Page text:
Saturday, June 12, 2010

Being easily influenced is not always bad, right?

Throughout my life, every now and then I meet someone that makes me think "Wow. I wish I was more like that!" And then, to some extent, I am a little more like that. Not in a stalkerish single white female kind of way (at least I hope not) but more like I feel like I'm a better person for having known this person kind of way.

I have also found the reverse to be true. I've been around people that, for one reason or another, make me hope that I don't come across that way to others. But I have the same hope out of being around these people, too. I hope that knowing people I don't want to be like helps to make me a better person too.

Lately, I've been reading the archives of a fellow TopMommyBlog blogger. Her name is Kris and she writes Pretty All True. Here's the link - http://www.prettyalltrue.com. Her blog is just awesome. She is just awesome. Now I don't actually know her, but reading about someone's daily life gives me the impression that I do. And one of the ways I'd like to be more like her is in the way she deals with her kids when her kids are angry.

S is in what I hope is a phase of tears, anger, tantrums, and civil disobedience. On our trip to NC and back, when she'd get mad, she'd unbuckle her seat belt. The last five hours on our trip down? This happened a lot. Ideally, I realize that the solution to this problem lies in part to pulling over immediately and buckling her back up.

But...

She can buckle herself and when we are hurling down the highway at 70 miles an hour in the dark, I strongly feel that my requesting that she buckle her seat belt should be a sufficient prerequisite to S buckling her seat belt.

S? Did not agree. And it's not that I'm unconcerned about the safety of my kids, that is my main concern. But I also was not going to pull over on the side of the highway every minute or two to climb out of the car and rebuckle a seat belt that could be rebuckled without my assistance. What if the van was hit? What if I was hit getting out of or into the van and my kids had to watch that?!!? What if they got hit and I had to watch?!? But I also stayed calmer than I could ever have thought possible for a really long time. When I did pull over (safely at an exit into a parking lot) I fought the urge to yell since that never really helps anyway. We were all tired: tired of being in a van all day, tired of travel, tired of each other... just tired. I climb in the back of the van, buckle her up, start to climb out and she unbuckles her seat belt.

Grrrrrrrrrrrrr.

Me: S. You have to be buckled up in the car. You HAVE to.
S: NO.
Me: You have to. It's the law.
S: completely unconcerned about law "NO!"
Me: rebuckling "S. Young lady, keep this seat belt buckled!"
S: NO!!!!!!!! (unbuckles)

Stop. Breathe. Reboot. Count to 2784

Me: S. Why won't you leave your seat belt buckled?
S: I don't WANT TO
Me: I know. I know you don't want to. You're tired.
S: I NOT tired!
Me: You're tired of being in the car, right?
S: Go away Mommy. Go away and buckle your seat belt.
Me: (thinking this will make an interesting blog entry) I'll go away when you buckle and stay buckled. Don't you want to go see Grammy and Papa?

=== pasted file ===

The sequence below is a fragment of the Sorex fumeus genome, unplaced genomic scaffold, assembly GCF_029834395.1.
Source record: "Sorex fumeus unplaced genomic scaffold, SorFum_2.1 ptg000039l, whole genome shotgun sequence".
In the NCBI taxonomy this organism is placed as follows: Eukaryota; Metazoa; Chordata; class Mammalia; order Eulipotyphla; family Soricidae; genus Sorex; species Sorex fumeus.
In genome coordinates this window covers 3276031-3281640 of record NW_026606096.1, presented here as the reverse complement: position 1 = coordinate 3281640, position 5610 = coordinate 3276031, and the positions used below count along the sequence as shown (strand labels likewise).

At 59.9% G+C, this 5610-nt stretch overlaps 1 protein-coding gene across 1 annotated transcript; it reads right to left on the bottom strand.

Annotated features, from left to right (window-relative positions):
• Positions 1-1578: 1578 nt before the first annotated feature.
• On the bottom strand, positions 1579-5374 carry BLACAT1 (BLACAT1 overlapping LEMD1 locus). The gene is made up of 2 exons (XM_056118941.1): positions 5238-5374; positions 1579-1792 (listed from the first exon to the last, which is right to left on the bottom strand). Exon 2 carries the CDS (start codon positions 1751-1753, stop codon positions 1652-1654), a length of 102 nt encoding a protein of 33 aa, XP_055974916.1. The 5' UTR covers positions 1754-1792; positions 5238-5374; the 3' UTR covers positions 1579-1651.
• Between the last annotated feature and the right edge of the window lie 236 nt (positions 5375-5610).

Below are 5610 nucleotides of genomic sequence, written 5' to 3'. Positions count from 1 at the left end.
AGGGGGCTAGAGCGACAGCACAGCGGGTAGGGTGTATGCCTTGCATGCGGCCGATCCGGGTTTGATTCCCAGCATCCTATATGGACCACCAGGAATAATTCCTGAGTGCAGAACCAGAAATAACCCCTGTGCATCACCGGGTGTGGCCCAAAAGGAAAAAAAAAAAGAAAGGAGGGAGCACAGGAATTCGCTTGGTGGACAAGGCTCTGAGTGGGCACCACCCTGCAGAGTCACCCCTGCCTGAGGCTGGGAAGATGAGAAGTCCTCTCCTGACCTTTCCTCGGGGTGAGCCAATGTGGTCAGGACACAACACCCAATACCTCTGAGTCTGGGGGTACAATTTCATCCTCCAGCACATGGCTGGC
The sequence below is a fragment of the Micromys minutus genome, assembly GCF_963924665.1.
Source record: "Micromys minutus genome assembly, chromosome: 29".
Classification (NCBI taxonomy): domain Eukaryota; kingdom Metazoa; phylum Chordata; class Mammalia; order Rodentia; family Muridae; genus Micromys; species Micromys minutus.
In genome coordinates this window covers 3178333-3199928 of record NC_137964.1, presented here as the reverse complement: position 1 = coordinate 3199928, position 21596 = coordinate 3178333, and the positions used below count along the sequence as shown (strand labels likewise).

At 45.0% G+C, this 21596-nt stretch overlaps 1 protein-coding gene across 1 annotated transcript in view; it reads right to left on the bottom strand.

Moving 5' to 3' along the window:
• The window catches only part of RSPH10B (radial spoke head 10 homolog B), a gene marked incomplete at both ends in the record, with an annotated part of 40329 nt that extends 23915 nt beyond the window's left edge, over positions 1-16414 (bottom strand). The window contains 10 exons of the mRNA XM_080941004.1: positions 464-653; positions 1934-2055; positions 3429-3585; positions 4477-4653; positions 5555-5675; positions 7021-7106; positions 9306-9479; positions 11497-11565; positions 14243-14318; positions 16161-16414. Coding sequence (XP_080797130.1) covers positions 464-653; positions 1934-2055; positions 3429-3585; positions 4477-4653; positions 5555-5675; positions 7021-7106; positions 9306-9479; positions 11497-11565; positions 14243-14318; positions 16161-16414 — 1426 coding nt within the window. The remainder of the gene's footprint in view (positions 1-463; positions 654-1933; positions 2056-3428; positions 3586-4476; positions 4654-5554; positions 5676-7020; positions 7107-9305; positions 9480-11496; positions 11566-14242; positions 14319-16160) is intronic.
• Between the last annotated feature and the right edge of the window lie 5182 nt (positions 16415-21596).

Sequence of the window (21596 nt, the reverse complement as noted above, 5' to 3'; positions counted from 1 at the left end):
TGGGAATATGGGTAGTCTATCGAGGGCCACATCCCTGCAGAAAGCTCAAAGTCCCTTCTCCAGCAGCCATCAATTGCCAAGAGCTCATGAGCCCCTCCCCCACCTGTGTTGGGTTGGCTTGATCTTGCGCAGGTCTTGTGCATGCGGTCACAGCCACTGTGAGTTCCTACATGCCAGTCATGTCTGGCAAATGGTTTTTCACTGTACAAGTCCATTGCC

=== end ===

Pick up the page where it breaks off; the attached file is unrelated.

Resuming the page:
S: Yeeeesssssssss
Me: Then we have to buckle up.
S: NO. NO BUCKLE! NO NO NO NO NONOOOOOOOOOO
Me: Okay. No buckle.
T: WHAT?!?!?

I walk around the van and start to get in the drivers side. Then I think about it for a second, walk to the back of the van, open the trunk, grab a blanket out, close the trunk, walk back to the driver's side and get in, putting the blanket in the passenger seat.

Me: Well, since S doesn't want to buckle up, we'll just have to spend the night here in this parking lot. T? Do you want to get in the front seat since it leans all the way back?
T: YES! and he climbs up into the front seat and leans it back all the way.
Me: S, you can lie down in the seat, okay?
S: NO! I don't want to. I don't WANT to!!! I'm not lying down in the SEAT. I want to GO. I want to GO!!!!
Me: I know, honey, but I can't drive if you aren't going to keep your seat belt buckled. So we'll just spend the night here.
S: NO!!! I WANNA GO!!!!!! (Lots of wailing and crying and whining)
Me: (after waiting her out) The only way I'll know you mean it is if you buckle up. Let me know when you're ready or if you need help.
S: NO NONONONONONOOOOOOOO!!!!! NONONONOOOOOO!!!!!!!

silence

More wailing and crying while T pretend snores.

silence and then? click.

I look at T and raise my eyebrows. He sighs and gets back in his seat and puts on his seat belt.

And off we go. Within 5 minutes? S is sound asleep using the blanket as a pillow and a cover.

Thank you, Kris. Without your blog, I would have handled this a totally different, less productive, more frustrating way.

3 comments:

Samantha said...

That sounds like a "Love & Logic" technique. Awesome job.
And T. He just cracks me up.

therapyfree said...

nice! I laughed when she told you to go back and buckle your seat belt.

I agree yelling doesn't help. I yell way way too much. My 2 year old doesn't get sarcasm but I pull that out as well.

Daily Dose of Dahl said...

I loooove sarcasm. My kids have done well at picking it up and using it against me. I apparently say 'okay' a lot when talking to the kids - as in "We have to be somewhere in 20 minutes, so we need to put on our shoes and get in the car now, okay?"

S uses 'okay' very sarcastically - as in - "I'm not going to do it, OKAAAYYYYYYYYYYYY"

heh. I'm in so much trouble when she hits puberty.

It's so hard for me not to yell at the kids, especially when I feel like that's the only time they pay me any attention. It's hard. Very, very hard not to yell.